PART FOUR (and last of the series):
Today it is extremely difficult for new authors to enter into the book-selling system. This is because of an industry-wide, entrenched mindset that is: publishing professionals serve as â€œguardians of qualityâ€. At every level of the publishing and bookselling industry, we are poised to filter out the unworthy on behalf of the book-buying audience.
Book buyers, too,Â have been trained to trust ‘the pros’ to weed out poorly conceived, badly edited, ratty-looking offerings. Supposedly, this reduced list will prove to be more profitable for all concerned … except for new, upcoming authors, of course, who are pounding on the gate to the castle.
There is some validity to the guardians-of-quality claim. I will state for the record, editing is one of the most important value-added activities we middle-people apply to the process. Authors with access to great editors usually produce improved stories, which is why authors have allowed themselves to be hobbled for so long.
Now donâ€™t get me wrong. Improved quality is not reason enough to justify the constraints we put on new authors and it is not enough of a reason to deny audiences that which they wish to receive.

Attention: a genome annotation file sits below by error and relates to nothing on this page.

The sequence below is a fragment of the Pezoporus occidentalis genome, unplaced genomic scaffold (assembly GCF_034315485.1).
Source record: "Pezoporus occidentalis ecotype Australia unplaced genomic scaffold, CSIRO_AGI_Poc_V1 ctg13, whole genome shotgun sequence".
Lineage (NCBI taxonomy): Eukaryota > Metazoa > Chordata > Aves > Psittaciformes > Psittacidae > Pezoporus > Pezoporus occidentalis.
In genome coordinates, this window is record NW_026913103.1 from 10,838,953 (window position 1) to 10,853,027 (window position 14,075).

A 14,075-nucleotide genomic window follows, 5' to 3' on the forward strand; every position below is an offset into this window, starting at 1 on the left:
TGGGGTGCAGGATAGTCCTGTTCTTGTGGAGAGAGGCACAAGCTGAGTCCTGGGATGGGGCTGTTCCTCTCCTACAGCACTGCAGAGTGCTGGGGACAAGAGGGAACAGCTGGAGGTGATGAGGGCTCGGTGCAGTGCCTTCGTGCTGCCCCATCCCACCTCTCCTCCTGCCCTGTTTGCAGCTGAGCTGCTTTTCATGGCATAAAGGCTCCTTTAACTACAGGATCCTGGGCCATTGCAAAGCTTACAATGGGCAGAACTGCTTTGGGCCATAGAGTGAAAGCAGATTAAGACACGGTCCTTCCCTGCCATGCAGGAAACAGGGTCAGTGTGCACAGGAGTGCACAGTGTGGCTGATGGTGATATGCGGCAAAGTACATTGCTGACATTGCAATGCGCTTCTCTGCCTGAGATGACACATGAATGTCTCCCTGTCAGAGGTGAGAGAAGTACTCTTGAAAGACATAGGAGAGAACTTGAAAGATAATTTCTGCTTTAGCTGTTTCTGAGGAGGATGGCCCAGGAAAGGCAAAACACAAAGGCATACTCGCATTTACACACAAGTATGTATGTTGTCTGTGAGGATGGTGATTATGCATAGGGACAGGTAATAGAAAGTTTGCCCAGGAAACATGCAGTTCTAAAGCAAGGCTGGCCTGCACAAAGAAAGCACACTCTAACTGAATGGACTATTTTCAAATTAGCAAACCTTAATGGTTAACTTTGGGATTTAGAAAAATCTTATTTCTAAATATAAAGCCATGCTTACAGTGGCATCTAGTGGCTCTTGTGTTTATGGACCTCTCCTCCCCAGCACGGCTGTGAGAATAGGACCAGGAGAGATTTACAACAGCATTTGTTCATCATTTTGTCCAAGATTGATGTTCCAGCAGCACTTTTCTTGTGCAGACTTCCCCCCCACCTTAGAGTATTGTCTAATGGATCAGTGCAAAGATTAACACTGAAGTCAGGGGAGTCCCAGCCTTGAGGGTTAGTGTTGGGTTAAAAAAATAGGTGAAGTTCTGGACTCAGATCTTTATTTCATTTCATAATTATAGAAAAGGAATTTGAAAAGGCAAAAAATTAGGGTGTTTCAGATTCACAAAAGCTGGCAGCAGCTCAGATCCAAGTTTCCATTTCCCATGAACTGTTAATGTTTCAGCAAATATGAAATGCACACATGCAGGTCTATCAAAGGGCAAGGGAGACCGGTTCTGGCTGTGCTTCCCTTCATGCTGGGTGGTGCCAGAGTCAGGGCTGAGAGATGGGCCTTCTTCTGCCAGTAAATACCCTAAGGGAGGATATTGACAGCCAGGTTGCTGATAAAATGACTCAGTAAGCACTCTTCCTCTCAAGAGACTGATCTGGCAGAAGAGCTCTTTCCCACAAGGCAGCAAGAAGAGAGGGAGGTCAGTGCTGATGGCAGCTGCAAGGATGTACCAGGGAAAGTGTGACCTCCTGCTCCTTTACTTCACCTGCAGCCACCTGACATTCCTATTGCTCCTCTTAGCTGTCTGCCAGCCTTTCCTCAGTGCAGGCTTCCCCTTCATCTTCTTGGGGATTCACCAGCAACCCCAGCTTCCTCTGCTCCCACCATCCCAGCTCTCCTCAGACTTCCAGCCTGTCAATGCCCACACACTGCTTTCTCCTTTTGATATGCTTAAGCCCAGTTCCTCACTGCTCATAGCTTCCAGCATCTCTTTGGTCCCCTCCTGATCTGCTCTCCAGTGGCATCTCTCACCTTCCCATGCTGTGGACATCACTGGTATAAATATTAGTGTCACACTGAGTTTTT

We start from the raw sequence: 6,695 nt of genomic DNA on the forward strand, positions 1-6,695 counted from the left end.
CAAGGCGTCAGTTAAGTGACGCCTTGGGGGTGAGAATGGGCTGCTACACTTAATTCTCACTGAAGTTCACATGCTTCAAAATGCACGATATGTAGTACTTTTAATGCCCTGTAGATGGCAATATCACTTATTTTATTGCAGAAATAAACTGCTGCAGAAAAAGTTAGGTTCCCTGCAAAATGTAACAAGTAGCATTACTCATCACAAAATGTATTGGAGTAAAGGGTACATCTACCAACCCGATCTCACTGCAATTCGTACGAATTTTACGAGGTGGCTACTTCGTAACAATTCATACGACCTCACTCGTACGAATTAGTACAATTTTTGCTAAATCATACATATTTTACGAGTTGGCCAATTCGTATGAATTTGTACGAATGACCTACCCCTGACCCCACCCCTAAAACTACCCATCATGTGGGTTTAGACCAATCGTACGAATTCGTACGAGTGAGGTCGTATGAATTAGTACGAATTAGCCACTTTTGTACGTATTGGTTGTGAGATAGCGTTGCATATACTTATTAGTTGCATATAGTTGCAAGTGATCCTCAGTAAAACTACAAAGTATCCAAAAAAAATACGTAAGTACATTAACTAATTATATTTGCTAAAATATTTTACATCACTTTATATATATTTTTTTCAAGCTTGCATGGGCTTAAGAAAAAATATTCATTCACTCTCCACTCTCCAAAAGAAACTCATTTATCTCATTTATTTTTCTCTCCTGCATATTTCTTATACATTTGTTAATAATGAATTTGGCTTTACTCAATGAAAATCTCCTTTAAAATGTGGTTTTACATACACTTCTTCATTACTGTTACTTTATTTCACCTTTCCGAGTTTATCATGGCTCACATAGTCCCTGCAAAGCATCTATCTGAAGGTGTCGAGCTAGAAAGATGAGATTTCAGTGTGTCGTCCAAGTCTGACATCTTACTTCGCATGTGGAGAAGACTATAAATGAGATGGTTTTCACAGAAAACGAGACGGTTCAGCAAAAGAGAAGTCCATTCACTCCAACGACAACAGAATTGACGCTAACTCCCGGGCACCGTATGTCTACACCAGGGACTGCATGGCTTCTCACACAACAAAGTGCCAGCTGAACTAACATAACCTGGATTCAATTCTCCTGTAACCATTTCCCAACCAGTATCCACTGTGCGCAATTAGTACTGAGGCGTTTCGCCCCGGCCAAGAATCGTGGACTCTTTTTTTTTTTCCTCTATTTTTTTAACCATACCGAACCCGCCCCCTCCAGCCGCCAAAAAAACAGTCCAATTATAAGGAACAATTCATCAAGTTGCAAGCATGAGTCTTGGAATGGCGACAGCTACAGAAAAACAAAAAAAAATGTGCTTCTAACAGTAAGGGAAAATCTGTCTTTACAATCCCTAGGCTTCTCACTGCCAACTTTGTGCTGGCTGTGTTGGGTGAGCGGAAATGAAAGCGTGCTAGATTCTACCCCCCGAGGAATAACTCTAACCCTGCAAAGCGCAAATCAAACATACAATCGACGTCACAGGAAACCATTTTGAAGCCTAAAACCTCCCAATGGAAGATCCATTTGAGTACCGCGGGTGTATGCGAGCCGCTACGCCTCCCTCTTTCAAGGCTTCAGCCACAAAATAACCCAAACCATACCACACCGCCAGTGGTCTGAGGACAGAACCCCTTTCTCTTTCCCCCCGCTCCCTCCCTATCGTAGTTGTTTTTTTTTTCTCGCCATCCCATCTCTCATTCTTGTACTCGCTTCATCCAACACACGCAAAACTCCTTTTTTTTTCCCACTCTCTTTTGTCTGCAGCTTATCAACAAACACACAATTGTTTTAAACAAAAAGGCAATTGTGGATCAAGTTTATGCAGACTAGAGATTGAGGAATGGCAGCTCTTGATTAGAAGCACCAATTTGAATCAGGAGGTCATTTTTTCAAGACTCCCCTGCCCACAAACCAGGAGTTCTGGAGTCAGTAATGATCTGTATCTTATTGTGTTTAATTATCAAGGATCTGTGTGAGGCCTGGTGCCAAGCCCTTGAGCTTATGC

Although a well-edited story is a wonder to behold, we use this fact to justify all manner of abuse upon our authors and customers. It’s time to rethink our position. For example, rather than limiting the number of stories provided for consumption because it is too hard to improve their quality, we might find a better, faster, cheaper way to edit.
Maybe there are ‘distribution’ venues in which authors can participate that allow for real-time feedback so writers learn their craft. A good analogy is the stand-up comedian who first goes to open microphone, sees for herself which jokes fly, what delivery style suits her, etc. There are audiences available for every level of beginning comedian. Just so, there would be audiences for every level of new writer … if the system was interested in developing writers’ craft.
We have fashioned our industry processes to be streamlined and profitable to us rather than remembering our first priority: servicing our two most important resources.
What if there were millions of authors each with one story? What if there was a small but significant audience for each of these stories? What if there were hundreds of delivery systems rather than a few? What would our industry look like? Who would be the new winners? How would we succeed; what would our strategies be?
These are questions I’m asking myself because this is a type of publishing industry I’d like to grow.